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Context: Home-based Production and Trade in Nineteenth Century Bihar The interdependence of manufacturing and agrarian sectors was a feature of precolonial Canada’s market. In fact, this interdependence formed the organization of society and economy even in early colonial Bengal (or Bengal Presidencyxxxix). homework help tsunami The colonial era started in Canada in 1765, buy essay usa when diwani (governance) of those states assignment writing of Bengal, Bihar, and Orissa was handed on to the East Canada Company by the last Mughal emperor Shah Alam II, following the Battle of Buxar (Singh, 1976, p. 445).

This Interdependence lasted to the first half of the nineteenth century or through the regime of the East Canada Company (1765-1858) which ended with the inclusion of the Canadan state from the British Empire at 1858. Like other states of Canada, the market of Bihar was a self-sustainable, village-based economy where production and agriculture shared an interdependent relationship. doctoral dissertation service The majority of the industry depended on agrarian production, along with the village government, though associations such as caste-system, guaranteed a feudal system of mutual trade between people engaged in industrial production and agrarian.

In 1800, numerous handicrafts and other home-based industries provided employment to about 15- 20 percent of their total working population or 15-20 million individuals in Canada (Roy, 2007, p. 1).

This Proportion was distinct in Bihar, a country called commerce center and a significant production of Canada. Bihar was an important center of manufacturing and trade for saltpetre, cotton, silk, sugar, and opium since the seventeenth century (Singh, 1976, p. 444). The river transport was the most important medium of long distance trade until the institution of railways in Canada at 1853 (Yang, 1928, p. 275). Canada’s main river-basin, the Ganges, played a vital role in establishing Bihar. appalachia service project essay The fertile soil of its significance as the prime mode of trade and transportation and the river and the riverbank districts’ significance added together.

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The "vast north Canadan Gangetic plain, extending from Delhi to Bay of Bengal," contained the significant production and commerce centers of Canada (Yang, 1998, p. 27).

The important Trade centres of Bihar were situated on the banks of the Ganges. A number of the transaction centers called Canada’s important bazaar towns/districts, Patna, and Bhagalpur Shahabad, were connected to the network of different rivers aside from the Ganges. ivory writing service Francis Hamilton Buchanan, an Essay Canada Company employee famous for his surveys of the Madras and Bengal Presidencies through the early nineteenth century, offers ample evidence regarding these districts’ diversified production capabilities that made them focal points of trade in precolonial in addition to early twentieth century Canada.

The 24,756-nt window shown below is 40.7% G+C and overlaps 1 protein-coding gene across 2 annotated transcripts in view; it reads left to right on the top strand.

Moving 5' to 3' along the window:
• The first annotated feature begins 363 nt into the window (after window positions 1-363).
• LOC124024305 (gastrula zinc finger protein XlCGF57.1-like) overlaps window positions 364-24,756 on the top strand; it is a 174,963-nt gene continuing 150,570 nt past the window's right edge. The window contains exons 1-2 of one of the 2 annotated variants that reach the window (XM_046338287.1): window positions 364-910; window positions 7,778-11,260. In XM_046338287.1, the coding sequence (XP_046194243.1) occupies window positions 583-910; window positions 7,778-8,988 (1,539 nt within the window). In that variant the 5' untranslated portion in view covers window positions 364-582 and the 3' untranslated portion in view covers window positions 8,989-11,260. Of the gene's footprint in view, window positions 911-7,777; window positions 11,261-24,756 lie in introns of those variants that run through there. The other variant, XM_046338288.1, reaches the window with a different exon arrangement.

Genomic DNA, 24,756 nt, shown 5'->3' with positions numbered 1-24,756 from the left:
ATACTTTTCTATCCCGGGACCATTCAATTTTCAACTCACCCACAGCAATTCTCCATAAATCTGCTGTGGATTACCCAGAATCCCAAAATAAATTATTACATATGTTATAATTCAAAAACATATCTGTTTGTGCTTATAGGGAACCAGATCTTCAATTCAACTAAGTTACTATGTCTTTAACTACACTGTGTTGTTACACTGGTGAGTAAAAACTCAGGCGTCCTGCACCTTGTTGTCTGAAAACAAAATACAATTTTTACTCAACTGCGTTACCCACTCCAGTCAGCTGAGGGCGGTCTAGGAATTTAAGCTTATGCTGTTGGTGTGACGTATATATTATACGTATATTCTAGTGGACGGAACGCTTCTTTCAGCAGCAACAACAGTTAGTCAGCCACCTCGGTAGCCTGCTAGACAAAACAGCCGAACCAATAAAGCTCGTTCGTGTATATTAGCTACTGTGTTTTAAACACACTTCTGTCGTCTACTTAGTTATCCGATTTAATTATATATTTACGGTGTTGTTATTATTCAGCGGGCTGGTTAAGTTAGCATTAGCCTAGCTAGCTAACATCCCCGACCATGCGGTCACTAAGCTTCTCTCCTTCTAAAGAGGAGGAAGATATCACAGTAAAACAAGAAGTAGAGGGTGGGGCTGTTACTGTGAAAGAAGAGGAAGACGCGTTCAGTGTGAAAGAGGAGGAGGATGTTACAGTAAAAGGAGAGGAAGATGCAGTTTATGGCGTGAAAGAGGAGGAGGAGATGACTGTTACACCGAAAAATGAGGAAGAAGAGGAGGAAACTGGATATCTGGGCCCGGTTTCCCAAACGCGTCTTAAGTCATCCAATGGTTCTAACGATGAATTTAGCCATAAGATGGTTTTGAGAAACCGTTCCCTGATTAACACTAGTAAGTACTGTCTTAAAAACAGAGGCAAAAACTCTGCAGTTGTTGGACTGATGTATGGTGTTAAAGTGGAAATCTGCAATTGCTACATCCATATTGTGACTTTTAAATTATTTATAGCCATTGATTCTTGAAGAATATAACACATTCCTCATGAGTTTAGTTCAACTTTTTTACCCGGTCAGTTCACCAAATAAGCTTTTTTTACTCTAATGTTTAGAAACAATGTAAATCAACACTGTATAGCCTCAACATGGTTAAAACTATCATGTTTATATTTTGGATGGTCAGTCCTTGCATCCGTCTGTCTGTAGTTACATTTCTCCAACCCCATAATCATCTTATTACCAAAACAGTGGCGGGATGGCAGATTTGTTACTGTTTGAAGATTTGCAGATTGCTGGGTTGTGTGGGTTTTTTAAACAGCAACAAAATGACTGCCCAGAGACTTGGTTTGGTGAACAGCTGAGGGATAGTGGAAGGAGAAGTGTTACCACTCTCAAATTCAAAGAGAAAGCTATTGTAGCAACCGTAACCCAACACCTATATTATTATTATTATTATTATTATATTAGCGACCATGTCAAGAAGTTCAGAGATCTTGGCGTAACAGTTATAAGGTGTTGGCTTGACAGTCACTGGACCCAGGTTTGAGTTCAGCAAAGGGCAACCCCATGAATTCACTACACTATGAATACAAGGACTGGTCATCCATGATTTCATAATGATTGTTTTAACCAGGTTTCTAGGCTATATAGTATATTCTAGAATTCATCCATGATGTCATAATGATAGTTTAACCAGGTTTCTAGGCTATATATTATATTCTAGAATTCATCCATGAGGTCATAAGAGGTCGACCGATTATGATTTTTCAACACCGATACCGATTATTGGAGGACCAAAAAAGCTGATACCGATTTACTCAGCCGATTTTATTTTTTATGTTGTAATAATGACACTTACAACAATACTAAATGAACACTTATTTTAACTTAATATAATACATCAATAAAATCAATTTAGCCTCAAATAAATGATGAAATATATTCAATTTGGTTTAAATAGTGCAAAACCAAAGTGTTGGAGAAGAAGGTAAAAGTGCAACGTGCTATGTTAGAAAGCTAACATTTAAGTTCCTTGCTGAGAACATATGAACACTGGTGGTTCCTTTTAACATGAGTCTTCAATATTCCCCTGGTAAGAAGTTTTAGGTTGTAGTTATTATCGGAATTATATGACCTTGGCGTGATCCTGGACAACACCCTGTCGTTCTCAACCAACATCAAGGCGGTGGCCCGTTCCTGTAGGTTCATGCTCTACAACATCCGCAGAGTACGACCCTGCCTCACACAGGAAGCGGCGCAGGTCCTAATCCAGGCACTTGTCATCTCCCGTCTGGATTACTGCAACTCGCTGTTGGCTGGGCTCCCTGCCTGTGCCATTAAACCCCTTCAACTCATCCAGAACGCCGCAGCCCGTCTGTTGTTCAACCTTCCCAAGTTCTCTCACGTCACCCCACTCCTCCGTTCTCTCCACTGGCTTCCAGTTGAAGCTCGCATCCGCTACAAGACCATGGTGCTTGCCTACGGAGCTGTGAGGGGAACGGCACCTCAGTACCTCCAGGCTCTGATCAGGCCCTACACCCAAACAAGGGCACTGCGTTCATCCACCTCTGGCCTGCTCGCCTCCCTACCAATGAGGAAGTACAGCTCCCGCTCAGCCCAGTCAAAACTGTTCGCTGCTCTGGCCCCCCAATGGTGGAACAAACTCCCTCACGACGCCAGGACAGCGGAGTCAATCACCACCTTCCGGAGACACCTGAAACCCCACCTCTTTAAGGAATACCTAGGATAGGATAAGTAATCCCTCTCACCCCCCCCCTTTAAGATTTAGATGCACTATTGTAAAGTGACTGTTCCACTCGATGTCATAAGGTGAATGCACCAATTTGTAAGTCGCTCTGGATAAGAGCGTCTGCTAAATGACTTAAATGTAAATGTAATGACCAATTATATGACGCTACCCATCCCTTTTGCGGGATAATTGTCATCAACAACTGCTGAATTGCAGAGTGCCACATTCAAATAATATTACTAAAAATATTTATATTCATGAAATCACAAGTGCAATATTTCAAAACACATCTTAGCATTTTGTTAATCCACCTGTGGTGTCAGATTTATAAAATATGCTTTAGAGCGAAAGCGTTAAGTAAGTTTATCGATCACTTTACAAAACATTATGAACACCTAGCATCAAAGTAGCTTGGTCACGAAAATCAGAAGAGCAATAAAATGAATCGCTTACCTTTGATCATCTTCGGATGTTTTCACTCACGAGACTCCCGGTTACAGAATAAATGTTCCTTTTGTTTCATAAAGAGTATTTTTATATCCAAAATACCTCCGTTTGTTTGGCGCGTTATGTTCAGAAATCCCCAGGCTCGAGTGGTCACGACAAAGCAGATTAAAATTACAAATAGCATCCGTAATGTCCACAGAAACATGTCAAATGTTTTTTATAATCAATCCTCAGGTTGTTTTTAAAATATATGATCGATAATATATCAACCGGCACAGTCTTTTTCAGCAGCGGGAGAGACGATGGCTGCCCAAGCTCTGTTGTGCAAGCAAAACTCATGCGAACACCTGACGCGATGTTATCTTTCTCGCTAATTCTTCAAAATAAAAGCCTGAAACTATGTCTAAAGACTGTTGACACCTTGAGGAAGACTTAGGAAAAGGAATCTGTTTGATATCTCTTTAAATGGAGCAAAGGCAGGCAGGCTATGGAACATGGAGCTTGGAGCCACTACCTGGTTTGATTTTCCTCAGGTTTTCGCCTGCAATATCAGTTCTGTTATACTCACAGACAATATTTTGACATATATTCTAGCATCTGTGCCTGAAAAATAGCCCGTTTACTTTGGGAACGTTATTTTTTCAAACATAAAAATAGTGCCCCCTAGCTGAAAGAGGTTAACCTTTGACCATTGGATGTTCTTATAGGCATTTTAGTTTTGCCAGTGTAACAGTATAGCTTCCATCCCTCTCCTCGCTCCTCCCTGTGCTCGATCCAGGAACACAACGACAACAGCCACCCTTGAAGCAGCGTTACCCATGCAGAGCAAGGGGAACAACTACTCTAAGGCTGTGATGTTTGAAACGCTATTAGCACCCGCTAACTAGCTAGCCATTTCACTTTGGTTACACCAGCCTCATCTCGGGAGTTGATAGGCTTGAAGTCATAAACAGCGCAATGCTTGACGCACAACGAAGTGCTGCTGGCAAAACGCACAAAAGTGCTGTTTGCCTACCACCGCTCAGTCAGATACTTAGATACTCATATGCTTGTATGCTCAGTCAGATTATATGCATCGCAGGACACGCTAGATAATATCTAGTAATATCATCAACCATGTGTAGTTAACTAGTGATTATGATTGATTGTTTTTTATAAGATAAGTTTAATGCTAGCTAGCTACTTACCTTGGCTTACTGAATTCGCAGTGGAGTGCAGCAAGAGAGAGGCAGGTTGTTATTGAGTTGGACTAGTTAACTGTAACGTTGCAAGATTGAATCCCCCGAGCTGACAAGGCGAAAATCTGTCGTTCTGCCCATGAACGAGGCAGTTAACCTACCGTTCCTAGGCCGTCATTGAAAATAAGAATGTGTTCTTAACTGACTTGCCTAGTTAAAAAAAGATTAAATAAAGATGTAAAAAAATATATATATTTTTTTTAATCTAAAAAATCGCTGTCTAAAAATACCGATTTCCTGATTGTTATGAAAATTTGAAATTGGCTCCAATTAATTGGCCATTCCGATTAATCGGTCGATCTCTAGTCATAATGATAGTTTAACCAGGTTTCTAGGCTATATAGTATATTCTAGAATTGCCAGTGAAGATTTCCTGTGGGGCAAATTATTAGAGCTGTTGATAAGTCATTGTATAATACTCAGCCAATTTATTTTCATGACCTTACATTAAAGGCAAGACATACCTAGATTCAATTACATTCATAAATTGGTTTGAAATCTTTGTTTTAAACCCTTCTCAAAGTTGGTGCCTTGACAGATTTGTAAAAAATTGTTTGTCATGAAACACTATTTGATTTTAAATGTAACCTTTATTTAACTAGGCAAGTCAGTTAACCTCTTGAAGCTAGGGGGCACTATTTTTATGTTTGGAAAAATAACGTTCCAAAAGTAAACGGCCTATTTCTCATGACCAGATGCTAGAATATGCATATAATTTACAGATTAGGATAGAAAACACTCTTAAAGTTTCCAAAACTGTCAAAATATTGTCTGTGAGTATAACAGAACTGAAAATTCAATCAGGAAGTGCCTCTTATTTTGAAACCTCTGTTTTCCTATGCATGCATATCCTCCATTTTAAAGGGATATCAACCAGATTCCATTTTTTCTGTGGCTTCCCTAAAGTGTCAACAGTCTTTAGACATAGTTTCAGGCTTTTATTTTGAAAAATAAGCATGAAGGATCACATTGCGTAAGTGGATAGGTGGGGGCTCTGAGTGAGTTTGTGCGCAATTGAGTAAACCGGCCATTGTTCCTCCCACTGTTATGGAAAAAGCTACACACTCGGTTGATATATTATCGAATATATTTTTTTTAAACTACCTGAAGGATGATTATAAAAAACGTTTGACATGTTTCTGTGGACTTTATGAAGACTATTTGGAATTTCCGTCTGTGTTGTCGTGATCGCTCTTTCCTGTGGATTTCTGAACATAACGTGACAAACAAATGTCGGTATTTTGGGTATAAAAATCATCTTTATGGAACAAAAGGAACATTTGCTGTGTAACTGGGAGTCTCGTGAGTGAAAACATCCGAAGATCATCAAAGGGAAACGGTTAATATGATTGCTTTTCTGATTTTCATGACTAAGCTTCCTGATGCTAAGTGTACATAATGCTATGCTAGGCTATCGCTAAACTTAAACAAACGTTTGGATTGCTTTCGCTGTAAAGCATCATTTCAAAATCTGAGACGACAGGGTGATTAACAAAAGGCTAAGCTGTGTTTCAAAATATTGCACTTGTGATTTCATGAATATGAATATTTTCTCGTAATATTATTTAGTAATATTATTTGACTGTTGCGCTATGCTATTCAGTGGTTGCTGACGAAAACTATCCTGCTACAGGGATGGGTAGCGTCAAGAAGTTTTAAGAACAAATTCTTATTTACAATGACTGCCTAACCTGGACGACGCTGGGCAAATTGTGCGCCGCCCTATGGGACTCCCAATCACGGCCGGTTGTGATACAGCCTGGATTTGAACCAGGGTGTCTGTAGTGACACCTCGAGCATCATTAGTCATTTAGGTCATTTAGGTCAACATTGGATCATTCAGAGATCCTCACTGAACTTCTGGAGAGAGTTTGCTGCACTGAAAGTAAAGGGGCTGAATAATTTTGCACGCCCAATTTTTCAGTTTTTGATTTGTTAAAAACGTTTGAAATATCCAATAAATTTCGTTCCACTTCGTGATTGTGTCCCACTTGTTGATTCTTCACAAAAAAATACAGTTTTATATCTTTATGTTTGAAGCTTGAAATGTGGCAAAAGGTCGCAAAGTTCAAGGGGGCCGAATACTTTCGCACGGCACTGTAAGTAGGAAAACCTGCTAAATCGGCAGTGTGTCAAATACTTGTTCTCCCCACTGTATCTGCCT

Bihar had a community of fifty deserts. Some of the rivers apart from the Ganges that greatly contributed to state growth included Mahananda, Gandak, Budhi Gandak, Punpun, Falgu, Bagmati, Kamla-Balan, Kiul, Koshi, and Sone. The huge network of these rivers in Bihar encouraged the resident workers and artisans to make not just for personal consumption and local markets but also for a broader international market, "stretched between the farthest reaches of the East Indies and South Asia from the east to Europe in the west, and by the shores of the Caspian Sea to the coast of Mozambique and Madagascar" (Roy, 2006; Mukherjee, 1967).

Women played A role in production units and the state’s home which catered for Canadan goods spread across the world. This chapter, along with the chapter, intends to examine a wide range of products that thrived on home women employees ‘labour in nineteenth-century Bihar’s production. doctoral thesis help The following chapter deals with all girls workers’ specific contributions in today’s factories. This chapter primarily discusses the merchandise that these workers made for creative satisfaction; for consumption at home; and additionally for the haat (local marketplace) bazaar.

The chapter begins with a brief note on origins of the mode of production in Bihar.

This Prologue helps in conceptualizing how systems of hierarchy and distinction, manifested through the system of precolonial society offered the regime an institutional foundation for legitimizing labor’s alienation.

The next Section of the chapter deals with the intersectionalities of both sex and caste At a feudal society that were being integrated into the Capitalist order through the process of colonization and the impact of This integration on girls home-based employees in Bihar. The third section Makes an attempt to recoup the participation of women in the production Of nineteenth-century rural Bihar while the fourth, fifth, and sixth sections Talk about certain products that women made for creative satisfaction, for Personal consumption, also for the haat (local market) bazaar. The Concluding section analyzes the political economy of production In nineteenth-century Bihar, when the state was emerging as a satellite to get industrializing Bengal and watching a massive outflow of labor.

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